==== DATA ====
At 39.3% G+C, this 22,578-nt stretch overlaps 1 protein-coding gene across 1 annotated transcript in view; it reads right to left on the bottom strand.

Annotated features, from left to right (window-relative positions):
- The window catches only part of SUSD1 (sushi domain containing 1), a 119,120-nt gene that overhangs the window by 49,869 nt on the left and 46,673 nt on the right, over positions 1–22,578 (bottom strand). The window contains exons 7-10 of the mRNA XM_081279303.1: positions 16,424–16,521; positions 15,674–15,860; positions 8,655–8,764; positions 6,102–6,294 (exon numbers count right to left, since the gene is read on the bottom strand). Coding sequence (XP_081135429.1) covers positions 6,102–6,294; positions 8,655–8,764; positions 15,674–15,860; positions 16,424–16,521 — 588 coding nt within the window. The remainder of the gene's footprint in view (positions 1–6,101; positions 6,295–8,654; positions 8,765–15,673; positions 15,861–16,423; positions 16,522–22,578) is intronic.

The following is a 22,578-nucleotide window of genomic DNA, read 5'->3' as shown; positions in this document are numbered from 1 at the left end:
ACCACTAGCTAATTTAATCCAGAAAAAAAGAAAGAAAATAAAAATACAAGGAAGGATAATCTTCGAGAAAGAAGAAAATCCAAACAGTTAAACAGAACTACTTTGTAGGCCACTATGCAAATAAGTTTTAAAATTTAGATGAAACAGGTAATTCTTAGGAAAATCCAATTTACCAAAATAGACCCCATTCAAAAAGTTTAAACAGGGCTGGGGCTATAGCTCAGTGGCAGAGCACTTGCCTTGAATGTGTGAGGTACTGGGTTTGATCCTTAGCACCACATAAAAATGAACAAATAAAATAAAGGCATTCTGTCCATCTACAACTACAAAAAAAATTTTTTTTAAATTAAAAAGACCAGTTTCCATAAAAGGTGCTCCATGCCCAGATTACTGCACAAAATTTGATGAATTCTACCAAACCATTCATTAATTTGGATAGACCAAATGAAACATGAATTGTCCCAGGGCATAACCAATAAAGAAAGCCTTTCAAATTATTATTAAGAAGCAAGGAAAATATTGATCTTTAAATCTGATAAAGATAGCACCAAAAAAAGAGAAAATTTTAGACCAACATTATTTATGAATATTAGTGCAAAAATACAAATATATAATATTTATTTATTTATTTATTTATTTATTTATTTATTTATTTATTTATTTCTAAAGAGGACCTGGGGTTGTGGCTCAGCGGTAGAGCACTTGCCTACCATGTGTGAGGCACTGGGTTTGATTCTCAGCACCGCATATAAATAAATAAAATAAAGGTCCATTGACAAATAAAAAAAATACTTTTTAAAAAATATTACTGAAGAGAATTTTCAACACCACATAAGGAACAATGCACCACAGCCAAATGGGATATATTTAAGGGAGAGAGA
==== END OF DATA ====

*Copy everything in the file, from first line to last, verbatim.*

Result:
At 39.3% G+C, this 22,578-nt stretch overlaps 1 protein-coding gene across 1 annotated transcript in view; it reads right to left on the bottom strand.

Annotated features, from left to right (window-relative positions):
- The window catches only part of SUSD1 (sushi domain containing 1), a 119,120-nt gene that overhangs the window by 49,869 nt on the left and 46,673 nt on the right, over positions 1–22,578 (bottom strand). The window contains exons 7-10 of the mRNA XM_081279303.1: positions 16,424–16,521; positions 15,674–15,860; positions 8,655–8,764; positions 6,102–6,294 (exon numbers count right to left, since the gene is read on the bottom strand). Coding sequence (XP_081135429.1) covers positions 6,102–6,294; positions 8,655–8,764; positions 15,674–15,860; positions 16,424–16,521 — 588 coding nt within the window. The remainder of the gene's footprint in view (positions 1–6,101; positions 6,295–8,654; positions 8,765–15,673; positions 15,861–16,423; positions 16,522–22,578) is intronic.

The following is a 22,578-nucleotide window of genomic DNA, read 5'->3' as shown; positions in this document are numbered from 1 at the left end:
ACCACTAGCTAATTTAATCCAGAAAAAAAGAAAGAAAATAAAAATACAAGGAAGGATAATCTTCGAGAAAGAAGAAAATCCAAACAGTTAAACAGAACTACTTTGTAGGCCACTATGCAAATAAGTTTTAAAATTTAGATGAAACAGGTAATTCTTAGGAAAATCCAATTTACCAAAATAGACCCCATTCAAAAAGTTTAAACAGGGCTGGGGCTATAGCTCAGTGGCAGAGCACTTGCCTTGAATGTGTGAGGTACTGGGTTTGATCCTTAGCACCACATAAAAATGAACAAATAAAATAAAGGCATTCTGTCCATCTACAACTACAAAAAAAATTTTTTTTAAATTAAAAAGACCAGTTTCCATAAAAGGTGCTCCATGCCCAGATTACTGCACAAAATTTGATGAATTCTACCAAACCATTCATTAATTTGGATAGACCAAATGAAACATGAATTGTCCCAGGGCATAACCAATAAAGAAAGCCTTTCAAATTATTATTAAGAAGCAAGGAAAATATTGATCTTTAAATCTGATAAAGATAGCACCAAAAAAAGAGAAAATTTTAGACCAACATTATTTATGAATATTAGTGCAAAAATACAAATATATAATATTTATTTATTTATTTATTTATTTATTTATTTATTTATTTATTTATTTCTAAAGAGGACCTGGGGTTGTGGCTCAGCGGTAGAGCACTTGCCTACCATGTGTGAGGCACTGGGTTTGATTCTCAGCACCGCATATAAATAAATAAAATAAAGGTCCATTGACAAATAAAAAAAATACTTTTTAAAAAATATTACTGAAGAGAATTTTCAACACCACATAAGGAACAATGCACCACAGCCAAATGGGATATATTTAAGGGAGAGAGA